Annual Military Exercise Takes on New Meaning for Ukraine Troops

Troops from 15 nations participating in annual event, 'Rapid Trident' in western Ukraine More

Featured Videos

Your JavaScript is turned off or you have an old version of Adobe's Flash Player. Get the latest Flash player.
Russian Economy Reeling After New Western Sanctionsi
X
September 18, 2014 2:28 AM
A new wave of Western sanctions is hitting Russia’s economy hard. State-owned energy firms continue to bleed profits and Russia’s national currency plunged to a new low this week after the U.S. and the European Union announced new sanctions to punish Russia's aggressive stance in eastern Ukraine. But as Mil Arcega reports, the sanctions could also prove costly for European and American companies.
Video

Video Russian Economy Reeling After New Western Sanctions

A new wave of Western sanctions is hitting Russia’s economy hard. State-owned energy firms continue to bleed profits and Russia’s national currency plunged to a new low this week after the U.S. and the European Union announced new sanctions to punish Russia's aggressive stance in eastern Ukraine. But as Mil Arcega reports, the sanctions could also prove costly for European and American companies.
Video

Video Belgian Researchers Discover Way to Block Cancer Metastasis

Cancer remains one of the deadliest diseases, despite many new methods to combat it. Modern medicine has treatments to prevent the growth of primary tumor cells. But most cancer deaths are caused by metastasis, the stage when primary tumor cells change and move to other parts of the body. A team of Belgian scientists says it has found a way to prevent that process. Zlatica Hoke has more.
Video

Video Mogadishu's Flood of Foreign Workers Leaves Somalis Out of Work

Unemployment and conflict has forced many young Somalians out of the country in search of a better life. But a newfound stability in the once-lawless nation has created hope — and jobs — which, some say, are too often being filled by foreigners. Abdulaziz Billow reports from Mogadishu.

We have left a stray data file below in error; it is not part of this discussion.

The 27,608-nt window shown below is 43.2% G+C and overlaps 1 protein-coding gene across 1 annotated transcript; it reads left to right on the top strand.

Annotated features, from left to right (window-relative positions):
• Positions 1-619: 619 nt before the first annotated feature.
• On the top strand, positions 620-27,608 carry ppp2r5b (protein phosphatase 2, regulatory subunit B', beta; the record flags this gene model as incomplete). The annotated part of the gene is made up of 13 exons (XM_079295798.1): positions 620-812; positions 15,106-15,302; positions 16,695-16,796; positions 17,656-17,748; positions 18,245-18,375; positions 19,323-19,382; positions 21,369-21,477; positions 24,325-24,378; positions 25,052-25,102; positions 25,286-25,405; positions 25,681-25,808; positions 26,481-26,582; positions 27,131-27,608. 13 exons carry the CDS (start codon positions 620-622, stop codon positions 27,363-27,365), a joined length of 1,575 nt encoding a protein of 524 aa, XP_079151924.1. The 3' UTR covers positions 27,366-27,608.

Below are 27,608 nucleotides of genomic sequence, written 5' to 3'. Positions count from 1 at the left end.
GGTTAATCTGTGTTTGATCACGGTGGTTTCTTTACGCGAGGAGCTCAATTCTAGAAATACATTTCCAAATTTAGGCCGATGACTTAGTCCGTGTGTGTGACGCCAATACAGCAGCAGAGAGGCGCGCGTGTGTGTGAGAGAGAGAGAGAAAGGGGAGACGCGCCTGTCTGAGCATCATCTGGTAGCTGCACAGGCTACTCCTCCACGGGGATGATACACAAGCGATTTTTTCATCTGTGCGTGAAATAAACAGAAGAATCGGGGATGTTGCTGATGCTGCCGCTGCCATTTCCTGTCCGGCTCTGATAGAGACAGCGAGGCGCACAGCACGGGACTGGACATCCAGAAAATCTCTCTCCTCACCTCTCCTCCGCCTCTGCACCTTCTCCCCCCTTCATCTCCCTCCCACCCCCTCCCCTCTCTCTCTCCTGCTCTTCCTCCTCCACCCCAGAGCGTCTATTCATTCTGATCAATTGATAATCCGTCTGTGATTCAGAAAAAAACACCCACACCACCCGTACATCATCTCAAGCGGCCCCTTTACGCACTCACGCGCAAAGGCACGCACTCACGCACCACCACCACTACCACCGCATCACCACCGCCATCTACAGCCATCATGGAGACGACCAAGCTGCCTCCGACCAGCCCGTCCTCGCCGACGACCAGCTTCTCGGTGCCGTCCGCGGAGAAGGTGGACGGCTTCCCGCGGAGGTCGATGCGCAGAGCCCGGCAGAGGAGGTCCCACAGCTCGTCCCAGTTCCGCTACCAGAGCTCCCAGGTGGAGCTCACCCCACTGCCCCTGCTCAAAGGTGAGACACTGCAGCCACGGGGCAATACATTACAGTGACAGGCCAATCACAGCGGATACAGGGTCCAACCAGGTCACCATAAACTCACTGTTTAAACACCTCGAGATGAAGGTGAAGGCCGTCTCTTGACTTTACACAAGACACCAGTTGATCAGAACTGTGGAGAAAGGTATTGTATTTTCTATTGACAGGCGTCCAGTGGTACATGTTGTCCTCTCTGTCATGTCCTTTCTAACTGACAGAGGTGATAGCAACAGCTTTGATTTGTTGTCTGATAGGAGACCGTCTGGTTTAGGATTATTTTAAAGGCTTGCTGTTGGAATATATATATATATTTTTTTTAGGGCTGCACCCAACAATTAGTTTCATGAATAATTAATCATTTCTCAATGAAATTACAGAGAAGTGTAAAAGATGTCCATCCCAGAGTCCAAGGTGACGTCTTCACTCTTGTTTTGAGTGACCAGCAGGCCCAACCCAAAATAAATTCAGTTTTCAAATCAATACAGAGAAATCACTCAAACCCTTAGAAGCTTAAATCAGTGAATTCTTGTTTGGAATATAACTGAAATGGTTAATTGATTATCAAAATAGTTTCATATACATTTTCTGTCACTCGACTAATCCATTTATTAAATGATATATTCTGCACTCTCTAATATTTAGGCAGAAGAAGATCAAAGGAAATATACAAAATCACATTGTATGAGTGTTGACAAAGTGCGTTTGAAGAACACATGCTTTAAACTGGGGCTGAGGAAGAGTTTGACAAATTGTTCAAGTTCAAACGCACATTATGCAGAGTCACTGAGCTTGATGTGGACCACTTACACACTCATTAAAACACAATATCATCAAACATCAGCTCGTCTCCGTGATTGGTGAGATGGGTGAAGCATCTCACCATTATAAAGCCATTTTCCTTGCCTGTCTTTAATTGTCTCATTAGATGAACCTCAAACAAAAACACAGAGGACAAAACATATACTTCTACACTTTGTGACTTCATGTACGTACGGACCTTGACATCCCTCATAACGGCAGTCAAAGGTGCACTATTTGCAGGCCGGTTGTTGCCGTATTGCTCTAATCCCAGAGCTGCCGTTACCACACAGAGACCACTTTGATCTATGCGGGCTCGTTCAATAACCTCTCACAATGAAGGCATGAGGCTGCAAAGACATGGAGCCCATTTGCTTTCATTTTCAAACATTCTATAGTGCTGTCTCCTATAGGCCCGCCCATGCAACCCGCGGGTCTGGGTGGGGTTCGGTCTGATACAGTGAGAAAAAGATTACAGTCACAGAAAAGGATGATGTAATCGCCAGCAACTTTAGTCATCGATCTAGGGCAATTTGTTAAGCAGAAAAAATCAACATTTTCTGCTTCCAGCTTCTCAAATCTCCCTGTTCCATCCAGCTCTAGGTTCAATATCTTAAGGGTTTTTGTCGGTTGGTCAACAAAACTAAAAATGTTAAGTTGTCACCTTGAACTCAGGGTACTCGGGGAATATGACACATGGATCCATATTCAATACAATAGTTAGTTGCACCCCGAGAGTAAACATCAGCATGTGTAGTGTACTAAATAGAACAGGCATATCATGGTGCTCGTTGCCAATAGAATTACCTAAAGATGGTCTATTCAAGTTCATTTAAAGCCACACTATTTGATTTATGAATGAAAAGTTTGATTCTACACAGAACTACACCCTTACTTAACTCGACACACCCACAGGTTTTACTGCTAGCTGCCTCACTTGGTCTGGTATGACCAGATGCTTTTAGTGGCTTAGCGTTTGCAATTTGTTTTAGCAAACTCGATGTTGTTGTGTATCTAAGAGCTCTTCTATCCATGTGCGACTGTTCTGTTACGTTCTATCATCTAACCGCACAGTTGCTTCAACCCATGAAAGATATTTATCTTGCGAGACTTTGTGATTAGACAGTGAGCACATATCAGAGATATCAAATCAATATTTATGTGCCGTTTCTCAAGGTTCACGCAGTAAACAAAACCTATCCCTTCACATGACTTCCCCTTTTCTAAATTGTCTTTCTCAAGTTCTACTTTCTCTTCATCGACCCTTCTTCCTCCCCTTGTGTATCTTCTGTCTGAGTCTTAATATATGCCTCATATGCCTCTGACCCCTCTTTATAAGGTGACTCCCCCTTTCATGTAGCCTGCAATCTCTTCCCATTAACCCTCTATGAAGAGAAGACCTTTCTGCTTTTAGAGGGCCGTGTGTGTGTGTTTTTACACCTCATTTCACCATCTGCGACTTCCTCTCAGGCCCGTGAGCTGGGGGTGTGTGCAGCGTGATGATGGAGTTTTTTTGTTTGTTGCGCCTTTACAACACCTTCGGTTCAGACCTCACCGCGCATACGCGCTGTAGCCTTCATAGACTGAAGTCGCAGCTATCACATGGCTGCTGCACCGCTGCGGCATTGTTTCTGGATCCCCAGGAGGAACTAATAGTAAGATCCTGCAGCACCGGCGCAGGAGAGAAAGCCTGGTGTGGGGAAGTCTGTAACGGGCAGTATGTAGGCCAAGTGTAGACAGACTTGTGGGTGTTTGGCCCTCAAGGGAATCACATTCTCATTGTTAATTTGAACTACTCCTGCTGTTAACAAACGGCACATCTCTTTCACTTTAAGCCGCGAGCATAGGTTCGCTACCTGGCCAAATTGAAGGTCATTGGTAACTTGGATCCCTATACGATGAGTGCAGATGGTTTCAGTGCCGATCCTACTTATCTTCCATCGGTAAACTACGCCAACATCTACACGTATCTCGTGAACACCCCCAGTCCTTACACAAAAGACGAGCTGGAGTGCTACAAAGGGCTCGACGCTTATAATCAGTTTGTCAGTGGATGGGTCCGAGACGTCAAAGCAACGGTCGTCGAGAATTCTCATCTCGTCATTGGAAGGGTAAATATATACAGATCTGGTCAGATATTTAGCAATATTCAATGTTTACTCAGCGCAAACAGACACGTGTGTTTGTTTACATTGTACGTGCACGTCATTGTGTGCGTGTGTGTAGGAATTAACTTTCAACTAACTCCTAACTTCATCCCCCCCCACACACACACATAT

Video

Video A Dinosaur Fit for Land and Water

Residents and tourists in Washington D.C. can now examine a life-size replica of an unusual dinosaur that lived almost a hundred million years ago in northern Africa. Scientists say studying the behemoth named Spinosaurus helps them better understand how some prehistoric animals adapted to life on land and in water. The Spinosaurus replica is on display at the National Geographic museum. VOA’s George Putic has more.
Video

Video Iraqi Kurdistan Church Helps Christian Children Cope find shelter in churches in the Kurdish capital, Irbil

In the past six weeks, tens of thousands of Iraqi Christians have been forced to flee their homes by Islamic State militants and find shelter in churches in the Kurdish capital, Irbil. Despite U.S. airstrikes in the region, the prospect of people returning home is still very low and concerns are starting to grow over the impact this is having on the displaced youth. Sebastian Meyer reports from Irbil on how one church is coping.
Video

Video NASA Picks Boeing, SpaceX to Carry Astronauts Into Space

The U.S. space agency, NASA, has chosen Boeing and SpaceX companies to build the next generation of spacecraft that will carry U.S. astronauts to the International Space Station by the year 2017. The deal with private industry enables NASA to end its dependence on Russia to send space crews into low Earth orbit and back. Zlatica Hoke has more.
Video

Video Future of Ukrainian Former President's Estate Uncertain

More than six months after Ukraine's former President Viktor Yanukovych fled revolution to Russia, authorities have yet to gain control of his palatial estate. Protesters occupy the grounds and opened it to tourists but they are also refusing to turn it over to the state. VOA's Daniel Schearf reports from Mezhigirya, just north of Kyiv.
Video

Video China Muslims Work to Change Perceptions After Knife Attacks

China says its has sentenced three men to death and one woman to life in prison for a deadly knife attack in March that left more than 30 dead and 140 injured. Beijing says Muslim militants from China's restive western region of Xinjiang carried out the attacks. Now, more than six months after the incident, residents in the city are still coping with the aftermath. VOA's Bill Ide has more from Kunming.


Carnage and mayhem are part of daily life in northern Nigeria, the result of a terror campaign by the Islamist group Boko Haram. Fears are growing that Nigeria’s government may not know how to counter it, and may be making things worse. More

AppleAndroid